Sophie Edwards

Thesis title: A Comparison of Craniodental Morphology of Hominoids of the Late Miocene and Early Pliocene in relation to Contemporary Climate Change and Paleoecological Shifts

Start year: 2015


Supervisor(s): Professor Adrian Parker, Dr Sam Smith, Professor Simon Underdown

Research topic

The hominoids of the late Miocene and early Pliocene have been studied in relatively little detail in relation to the tumultuous climate change within which they inhabited. A more thorough account of how shifting paleo-environments affected the evolution of contemporary hominoids can be achieved by studying the shape variation of the craniomandibular morphology of relevant fossil specimens.

Landmark-based Geometric Morphometric analysis is a powerful tool that can assist in the quantitative analysis, interpretation and visualisation of the shape variation that exists between varying species of this era, which inhabited different climates. Within this study, varying hominoid crania and mandibles, both modern and extinct i.e. Sahelanthropus, Homo, Ardipithecus etc., will be imaged through a desktop 3D scanner. Landmarks will be placed on specific homologous anatomical points onto the resulting scanned images. These will be uploaded to Geometric Morphometric software, ie. the R Project, which will computationally quantify the shape variation of the craniomandibular aspects of the specimens.

This research will examine the earliest forms of hominoid morphology and how they relate to paleohabitats with the aim of elucidating the impact environment had on the selective pressures that shaped contemporary evolutionary trajectories. Further comparison with Great Ape morphological variation and ecological contexts should yield data as to how clades reacted and adapted to varying selective pressures that in turn reflect modern morphological variation. From this starting point it should be possible to explore the patterning of Great Ape and Hominin responses to environmental variation across difference biomes. Analysis and modelling should provide data to address the following questions:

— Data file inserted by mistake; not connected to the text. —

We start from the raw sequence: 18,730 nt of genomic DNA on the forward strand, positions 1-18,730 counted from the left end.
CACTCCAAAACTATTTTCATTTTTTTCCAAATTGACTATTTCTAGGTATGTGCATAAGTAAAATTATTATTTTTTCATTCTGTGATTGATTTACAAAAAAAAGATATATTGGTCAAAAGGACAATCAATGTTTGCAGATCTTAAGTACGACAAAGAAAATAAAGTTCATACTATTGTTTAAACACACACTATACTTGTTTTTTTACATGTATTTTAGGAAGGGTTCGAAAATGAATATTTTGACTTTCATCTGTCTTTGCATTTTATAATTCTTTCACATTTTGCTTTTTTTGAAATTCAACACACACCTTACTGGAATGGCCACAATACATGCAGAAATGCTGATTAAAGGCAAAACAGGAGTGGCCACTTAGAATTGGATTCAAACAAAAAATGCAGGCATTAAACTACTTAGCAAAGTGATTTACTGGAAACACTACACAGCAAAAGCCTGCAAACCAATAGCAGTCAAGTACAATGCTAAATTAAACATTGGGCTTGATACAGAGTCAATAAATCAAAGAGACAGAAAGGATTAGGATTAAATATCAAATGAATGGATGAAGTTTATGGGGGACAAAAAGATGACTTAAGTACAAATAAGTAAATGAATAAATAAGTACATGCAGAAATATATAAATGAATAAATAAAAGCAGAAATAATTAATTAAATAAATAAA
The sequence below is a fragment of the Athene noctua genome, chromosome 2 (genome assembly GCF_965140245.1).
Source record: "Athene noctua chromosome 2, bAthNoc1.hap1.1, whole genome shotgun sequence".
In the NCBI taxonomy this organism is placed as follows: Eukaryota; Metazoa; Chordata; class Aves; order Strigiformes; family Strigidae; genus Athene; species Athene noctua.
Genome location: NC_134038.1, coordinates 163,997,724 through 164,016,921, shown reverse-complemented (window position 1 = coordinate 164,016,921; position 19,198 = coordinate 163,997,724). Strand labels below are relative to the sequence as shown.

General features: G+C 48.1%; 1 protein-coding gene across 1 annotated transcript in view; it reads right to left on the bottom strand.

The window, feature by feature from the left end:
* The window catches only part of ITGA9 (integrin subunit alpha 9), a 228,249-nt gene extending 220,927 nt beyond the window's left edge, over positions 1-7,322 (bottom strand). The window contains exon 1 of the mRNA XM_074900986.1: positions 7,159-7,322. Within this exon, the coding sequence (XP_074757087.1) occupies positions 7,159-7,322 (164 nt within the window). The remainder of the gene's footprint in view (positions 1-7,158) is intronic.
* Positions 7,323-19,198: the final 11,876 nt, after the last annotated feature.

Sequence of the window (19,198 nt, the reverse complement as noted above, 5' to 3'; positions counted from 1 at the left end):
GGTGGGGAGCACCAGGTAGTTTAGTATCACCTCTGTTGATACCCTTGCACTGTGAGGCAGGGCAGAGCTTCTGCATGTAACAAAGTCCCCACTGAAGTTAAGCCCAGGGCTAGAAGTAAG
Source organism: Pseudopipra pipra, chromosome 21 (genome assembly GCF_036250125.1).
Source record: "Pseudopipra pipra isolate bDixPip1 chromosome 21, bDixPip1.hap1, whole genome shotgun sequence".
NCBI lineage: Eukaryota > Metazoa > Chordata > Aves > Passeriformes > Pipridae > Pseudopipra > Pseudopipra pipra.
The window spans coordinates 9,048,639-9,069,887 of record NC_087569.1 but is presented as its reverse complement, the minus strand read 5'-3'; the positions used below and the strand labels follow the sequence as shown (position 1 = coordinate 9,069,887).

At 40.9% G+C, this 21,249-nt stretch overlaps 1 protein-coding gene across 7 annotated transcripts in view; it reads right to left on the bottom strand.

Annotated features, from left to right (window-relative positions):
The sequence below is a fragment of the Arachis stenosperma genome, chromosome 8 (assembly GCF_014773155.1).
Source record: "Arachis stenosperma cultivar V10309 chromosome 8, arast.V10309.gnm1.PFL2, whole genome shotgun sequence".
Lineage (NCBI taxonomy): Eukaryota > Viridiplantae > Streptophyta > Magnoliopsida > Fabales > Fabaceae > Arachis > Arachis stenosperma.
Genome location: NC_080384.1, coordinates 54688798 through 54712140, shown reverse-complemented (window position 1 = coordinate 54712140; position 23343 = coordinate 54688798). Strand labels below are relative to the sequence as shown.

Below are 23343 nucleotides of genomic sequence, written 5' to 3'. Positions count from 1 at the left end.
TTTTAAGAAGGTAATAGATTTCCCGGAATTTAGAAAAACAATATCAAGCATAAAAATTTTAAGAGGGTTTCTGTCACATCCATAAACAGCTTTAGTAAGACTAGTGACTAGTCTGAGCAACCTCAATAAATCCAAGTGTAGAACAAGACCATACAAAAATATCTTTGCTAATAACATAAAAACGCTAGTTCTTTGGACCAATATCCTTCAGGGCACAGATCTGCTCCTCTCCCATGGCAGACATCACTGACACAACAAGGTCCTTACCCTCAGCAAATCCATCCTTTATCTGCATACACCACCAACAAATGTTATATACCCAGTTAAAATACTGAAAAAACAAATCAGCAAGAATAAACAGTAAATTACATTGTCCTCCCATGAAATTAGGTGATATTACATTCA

• In which habitat did encephalisation seem to occur most rapidly?
  • Did the Great Apes of these periods undergo similar adaptations in similar environments?
  • Why, if found in similar biomes did early Great Apes and Hominins diverge along very different evolutionary pathways?

Ultimately this research will provide a better foundation for understanding the evolution of the hominid skull. Understanding the extent to which variation in cranial morphology occurs between species is a vital component for understanding how environmental factors contributed to manipulating our evolutionary pathways.


Paleoanthropology, Human Evolution, Hominin, Geometric Morphometrics, 3D Imaging

Academic school / department

School of Law and Social Sciences


Conference papers

Further details

Academic and professional training

  • 2011–2015: BA in Archaeology, University of Leicester
  • Dissertation: Elliptical Fourier Descriptors and Human Evolution – An Examination of the Efficacy of Image Analysis as a Quantitative Tool within Paleoanthropology
  • 2015 – Present: MPhil/PhD by research, Oxford Brookes University

Scholarships and prizes

  • 2nd Prize Poster Entry entitled ‘Virtual Anthropology’: Impact Conference, Oxford Brookes University

Other experience and professional activities

  • Archivist Volunteer – Buckinghamshire Resource Museum (Halton): 2013-2015
  • Excavation Volunteer – Archaeology in Marlow: 2010–2014